Fluorescent signature

 
By Priyanka Chandola
Last Updated: Saturday 04 July 2015

A solution that detects minute presence of ozone, even in cells

ozone in the stratosphere protects the earth from harmful ultraviolet rays. But when in the troposphere, near the ground level, it acts as a pollutant. Though it is not emitted directly, emissions from car engines or industrial operations react to form ozone. Inhaling it can irritate the respiratory system, worsen bronchitis and asthma, and harm heart and lung functions.

Scientists from the University of Pittsburgh, the US, have developed a method that can help detect ozone even in minute level--be it in air or in body cells such as lung cells.

The method consists of a molecule of homoallyl ether in a solution of acetone and water. When ozone is bubbled through the solution, a fluorescent compound is obtained. The compound glows bright green when exposed to laser or ultraviolet rays, said Kazunori Koide, professor of chemistry at the university. He is the lead researcher. "We used instruments such as spectrofluorometer (instrument that provides information on the properties of fluorescent compounds) and microscope for our research. But any source of laser can reveal the colour," said Bruce R Pitt, professor of environmental and occupational health, also part of the research.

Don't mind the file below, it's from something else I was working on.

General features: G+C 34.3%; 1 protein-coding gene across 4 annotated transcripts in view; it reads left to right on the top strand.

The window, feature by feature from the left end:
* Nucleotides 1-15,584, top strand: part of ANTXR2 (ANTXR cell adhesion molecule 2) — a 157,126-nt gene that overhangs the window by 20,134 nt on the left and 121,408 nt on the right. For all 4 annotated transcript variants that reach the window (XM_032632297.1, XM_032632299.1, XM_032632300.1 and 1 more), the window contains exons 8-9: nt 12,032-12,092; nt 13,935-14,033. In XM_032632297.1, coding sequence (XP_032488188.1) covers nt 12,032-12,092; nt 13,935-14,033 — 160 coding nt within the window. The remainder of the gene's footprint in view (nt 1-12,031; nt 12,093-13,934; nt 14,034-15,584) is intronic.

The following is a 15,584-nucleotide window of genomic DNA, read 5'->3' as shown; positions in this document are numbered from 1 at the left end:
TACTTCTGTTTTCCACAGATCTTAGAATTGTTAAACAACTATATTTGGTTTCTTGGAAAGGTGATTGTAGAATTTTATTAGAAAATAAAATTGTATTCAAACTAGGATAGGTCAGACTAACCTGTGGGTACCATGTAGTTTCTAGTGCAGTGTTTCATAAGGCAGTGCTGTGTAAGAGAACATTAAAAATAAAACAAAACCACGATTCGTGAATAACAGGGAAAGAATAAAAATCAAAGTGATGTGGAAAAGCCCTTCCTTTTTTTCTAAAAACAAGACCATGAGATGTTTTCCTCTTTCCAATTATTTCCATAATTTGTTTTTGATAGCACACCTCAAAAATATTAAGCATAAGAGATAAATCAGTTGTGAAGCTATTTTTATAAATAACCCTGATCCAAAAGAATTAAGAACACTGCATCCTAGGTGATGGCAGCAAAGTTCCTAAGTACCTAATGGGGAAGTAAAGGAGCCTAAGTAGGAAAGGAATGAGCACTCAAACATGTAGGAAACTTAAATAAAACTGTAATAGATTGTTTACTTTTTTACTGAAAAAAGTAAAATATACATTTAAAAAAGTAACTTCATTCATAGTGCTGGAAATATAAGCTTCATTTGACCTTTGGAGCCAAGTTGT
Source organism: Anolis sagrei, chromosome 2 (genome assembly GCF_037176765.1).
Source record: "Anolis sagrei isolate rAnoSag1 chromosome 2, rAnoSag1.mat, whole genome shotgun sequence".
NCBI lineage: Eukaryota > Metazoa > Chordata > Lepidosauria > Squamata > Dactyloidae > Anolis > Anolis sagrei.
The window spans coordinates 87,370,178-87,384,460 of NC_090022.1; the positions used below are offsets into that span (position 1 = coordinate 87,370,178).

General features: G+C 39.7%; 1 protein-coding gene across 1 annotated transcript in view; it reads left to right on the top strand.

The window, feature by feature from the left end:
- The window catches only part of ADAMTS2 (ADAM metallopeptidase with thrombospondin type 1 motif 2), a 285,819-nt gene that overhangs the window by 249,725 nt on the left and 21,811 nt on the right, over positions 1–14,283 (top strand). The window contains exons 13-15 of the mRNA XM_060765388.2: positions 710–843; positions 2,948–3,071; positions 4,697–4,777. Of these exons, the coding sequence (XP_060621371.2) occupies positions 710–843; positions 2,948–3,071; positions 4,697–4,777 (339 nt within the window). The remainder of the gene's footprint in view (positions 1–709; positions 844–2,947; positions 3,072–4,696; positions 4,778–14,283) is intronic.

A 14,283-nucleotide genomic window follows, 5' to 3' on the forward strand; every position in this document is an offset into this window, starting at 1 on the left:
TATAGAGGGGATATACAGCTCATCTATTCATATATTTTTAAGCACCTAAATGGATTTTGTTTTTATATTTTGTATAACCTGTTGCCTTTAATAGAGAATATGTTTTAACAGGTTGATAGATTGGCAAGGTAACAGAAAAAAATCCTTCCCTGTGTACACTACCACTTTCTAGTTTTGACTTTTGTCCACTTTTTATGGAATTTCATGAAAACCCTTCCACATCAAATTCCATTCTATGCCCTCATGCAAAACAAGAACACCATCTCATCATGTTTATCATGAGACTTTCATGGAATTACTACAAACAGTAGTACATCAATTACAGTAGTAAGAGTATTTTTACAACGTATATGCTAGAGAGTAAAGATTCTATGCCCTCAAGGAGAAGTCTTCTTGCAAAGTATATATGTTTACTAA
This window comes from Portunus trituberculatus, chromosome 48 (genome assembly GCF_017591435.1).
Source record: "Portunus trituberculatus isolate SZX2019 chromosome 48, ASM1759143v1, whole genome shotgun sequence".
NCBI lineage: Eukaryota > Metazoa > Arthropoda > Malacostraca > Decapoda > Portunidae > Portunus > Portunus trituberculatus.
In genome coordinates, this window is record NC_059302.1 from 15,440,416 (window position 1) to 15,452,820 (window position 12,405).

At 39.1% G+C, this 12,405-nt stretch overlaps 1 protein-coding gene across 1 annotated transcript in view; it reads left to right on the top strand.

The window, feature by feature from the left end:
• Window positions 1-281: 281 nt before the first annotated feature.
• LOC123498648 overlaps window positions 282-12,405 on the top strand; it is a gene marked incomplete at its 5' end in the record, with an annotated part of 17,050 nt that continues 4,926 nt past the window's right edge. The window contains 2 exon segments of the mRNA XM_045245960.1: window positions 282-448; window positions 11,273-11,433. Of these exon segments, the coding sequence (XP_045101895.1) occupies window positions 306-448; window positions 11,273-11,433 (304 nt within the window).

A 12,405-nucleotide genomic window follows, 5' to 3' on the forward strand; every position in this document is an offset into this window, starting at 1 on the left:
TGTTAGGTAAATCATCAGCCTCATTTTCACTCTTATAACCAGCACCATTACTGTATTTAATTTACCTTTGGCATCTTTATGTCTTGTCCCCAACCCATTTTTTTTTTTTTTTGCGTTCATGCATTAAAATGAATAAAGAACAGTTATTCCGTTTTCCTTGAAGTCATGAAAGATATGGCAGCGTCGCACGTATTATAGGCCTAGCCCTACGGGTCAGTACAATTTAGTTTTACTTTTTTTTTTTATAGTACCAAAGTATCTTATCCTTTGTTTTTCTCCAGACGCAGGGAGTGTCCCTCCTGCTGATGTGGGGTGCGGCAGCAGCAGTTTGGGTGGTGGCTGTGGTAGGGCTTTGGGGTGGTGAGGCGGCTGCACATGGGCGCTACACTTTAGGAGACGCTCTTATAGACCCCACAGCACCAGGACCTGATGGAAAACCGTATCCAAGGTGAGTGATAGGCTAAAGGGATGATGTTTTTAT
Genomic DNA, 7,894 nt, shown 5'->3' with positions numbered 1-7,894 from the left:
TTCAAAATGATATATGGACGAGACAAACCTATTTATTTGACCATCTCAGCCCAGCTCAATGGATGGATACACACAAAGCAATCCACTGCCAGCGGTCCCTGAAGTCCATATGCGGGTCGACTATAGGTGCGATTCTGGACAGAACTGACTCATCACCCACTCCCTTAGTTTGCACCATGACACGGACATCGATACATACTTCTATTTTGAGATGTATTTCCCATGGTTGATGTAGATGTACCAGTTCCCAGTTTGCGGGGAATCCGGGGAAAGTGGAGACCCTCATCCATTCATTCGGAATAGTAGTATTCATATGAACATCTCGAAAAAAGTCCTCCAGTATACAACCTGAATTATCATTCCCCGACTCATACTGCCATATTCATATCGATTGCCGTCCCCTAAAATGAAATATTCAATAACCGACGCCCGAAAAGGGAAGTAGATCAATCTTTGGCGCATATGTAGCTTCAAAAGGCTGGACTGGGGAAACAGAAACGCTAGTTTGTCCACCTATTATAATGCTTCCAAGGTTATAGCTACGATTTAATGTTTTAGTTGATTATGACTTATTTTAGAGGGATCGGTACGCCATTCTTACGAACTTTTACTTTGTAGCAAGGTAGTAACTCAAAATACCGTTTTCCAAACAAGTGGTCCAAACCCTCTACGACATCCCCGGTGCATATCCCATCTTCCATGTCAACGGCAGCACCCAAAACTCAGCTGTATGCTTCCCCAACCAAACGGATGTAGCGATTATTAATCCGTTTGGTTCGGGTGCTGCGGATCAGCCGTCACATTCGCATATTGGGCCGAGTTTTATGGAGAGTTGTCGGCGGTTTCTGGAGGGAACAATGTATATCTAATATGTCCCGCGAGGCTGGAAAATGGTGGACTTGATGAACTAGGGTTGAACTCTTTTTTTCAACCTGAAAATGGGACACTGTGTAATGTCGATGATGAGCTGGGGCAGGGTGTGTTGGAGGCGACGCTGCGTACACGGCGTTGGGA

To detect ozone in the ambient air, the scientists placed the solution in an outdoor area in Pittsburgh with heavy vehicular traffic for eight hours. It successfully detected ozone. For indoor experiment, they coated paper strips with the solution and placed them in a non-ventilated office with two photocopiers and laser printers--devices known to generate ozone. After eight hours, when exposed to ultraviolet light, they revealed ozone. Unlike other ozone-detection methods, which fail to give accurate information because the chemicals used react with other compounds, the method is ozone specific. The scientists envisage the method can be used to develop a badge for patients with respiratory problems so that they can measure their exposure to ozone.

Though inhaling ozone is known to damage tissue linings of the lungs, there have been doubts if ozone can penetrate cells. The probe offers a clue to it.

The scientists used the method to examine the presence of ozone in airway liquid lining. "Human airway liquid is the first major interface in which environmental ozone comes in contact with individual tissue," said Pitt. The solution produced a strong fluorescence signal. Human lung cells, treated with the solution, when exposed to ozone-rich air for five minutes, the glow expanded within the cell, the scientists noted in the July issue of Nature Chemistry. This suggests ozone has some penetrability.

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